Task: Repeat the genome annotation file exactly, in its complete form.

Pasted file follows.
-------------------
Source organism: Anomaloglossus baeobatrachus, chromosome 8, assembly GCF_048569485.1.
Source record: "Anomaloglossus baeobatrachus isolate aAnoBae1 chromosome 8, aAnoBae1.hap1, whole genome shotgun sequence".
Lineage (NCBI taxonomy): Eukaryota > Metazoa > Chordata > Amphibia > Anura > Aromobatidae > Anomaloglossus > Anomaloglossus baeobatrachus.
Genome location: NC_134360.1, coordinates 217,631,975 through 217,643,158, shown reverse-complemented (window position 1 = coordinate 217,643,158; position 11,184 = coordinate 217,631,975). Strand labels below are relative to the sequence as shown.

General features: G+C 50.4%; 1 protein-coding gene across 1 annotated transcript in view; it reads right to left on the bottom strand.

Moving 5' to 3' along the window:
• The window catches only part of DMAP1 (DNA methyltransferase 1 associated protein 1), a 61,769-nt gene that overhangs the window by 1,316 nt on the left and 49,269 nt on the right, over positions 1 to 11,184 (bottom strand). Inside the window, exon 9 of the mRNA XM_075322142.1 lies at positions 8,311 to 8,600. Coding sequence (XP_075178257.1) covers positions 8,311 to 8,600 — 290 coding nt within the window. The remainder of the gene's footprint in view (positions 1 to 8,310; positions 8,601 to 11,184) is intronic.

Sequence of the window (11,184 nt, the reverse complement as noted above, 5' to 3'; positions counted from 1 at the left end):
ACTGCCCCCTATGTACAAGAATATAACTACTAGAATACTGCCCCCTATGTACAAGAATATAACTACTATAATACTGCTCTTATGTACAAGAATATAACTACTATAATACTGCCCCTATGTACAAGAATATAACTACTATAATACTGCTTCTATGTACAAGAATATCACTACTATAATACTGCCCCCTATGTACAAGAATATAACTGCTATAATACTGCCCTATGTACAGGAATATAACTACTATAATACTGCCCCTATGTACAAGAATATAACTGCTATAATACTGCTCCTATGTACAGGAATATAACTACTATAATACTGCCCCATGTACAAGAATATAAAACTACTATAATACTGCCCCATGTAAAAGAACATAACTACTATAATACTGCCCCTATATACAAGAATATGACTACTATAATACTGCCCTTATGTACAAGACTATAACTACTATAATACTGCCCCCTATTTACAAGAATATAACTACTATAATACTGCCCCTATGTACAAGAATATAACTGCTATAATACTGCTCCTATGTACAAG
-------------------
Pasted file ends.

Source organism: Anomaloglossus baeobatrachus, chromosome 8, assembly GCF_048569485.1.
Source record: "Anomaloglossus baeobatrachus isolate aAnoBae1 chromosome 8, aAnoBae1.hap1, whole genome shotgun sequence".
Lineage (NCBI taxonomy): Eukaryota > Metazoa > Chordata > Amphibia > Anura > Aromobatidae > Anomaloglossus > Anomaloglossus baeobatrachus.
Genome location: NC_134360.1, coordinates 217,631,975 through 217,643,158, shown reverse-complemented (window position 1 = coordinate 217,643,158; position 11,184 = coordinate 217,631,975). Strand labels below are relative to the sequence as shown.

General features: G+C 50.4%; 1 protein-coding gene across 1 annotated transcript in view; it reads right to left on the bottom strand.

Moving 5' to 3' along the window:
• The window catches only part of DMAP1 (DNA methyltransferase 1 associated protein 1), a 61,769-nt gene that overhangs the window by 1,316 nt on the left and 49,269 nt on the right, over positions 1 to 11,184 (bottom strand). Inside the window, exon 9 of the mRNA XM_075322142.1 lies at positions 8,311 to 8,600. Coding sequence (XP_075178257.1) covers positions 8,311 to 8,600 — 290 coding nt within the window. The remainder of the gene's footprint in view (positions 1 to 8,310; positions 8,601 to 11,184) is intronic.

Sequence of the window (11,184 nt, the reverse complement as noted above, 5' to 3'; positions counted from 1 at the left end):
ACTGCCCCCTATGTACAAGAATATAACTACTAGAATACTGCCCCCTATGTACAAGAATATAACTACTATAATACTGCTCTTATGTACAAGAATATAACTACTATAATACTGCCCCTATGTACAAGAATATAACTACTATAATACTGCTTCTATGTACAAGAATATCACTACTATAATACTGCCCCCTATGTACAAGAATATAACTGCTATAATACTGCCCTATGTACAGGAATATAACTACTATAATACTGCCCCTATGTACAAGAATATAACTGCTATAATACTGCTCCTATGTACAGGAATATAACTACTATAATACTGCCCCATGTACAAGAATATAAAACTACTATAATACTGCCCCATGTAAAAGAACATAACTACTATAATACTGCCCCTATATACAAGAATATGACTACTATAATACTGCCCTTATGTACAAGACTATAACTACTATAATACTGCCCCCTATTTACAAGAATATAACTACTATAATACTGCCCCTATGTACAAGAATATAACTGCTATAATACTGCTCCTATGTACAAG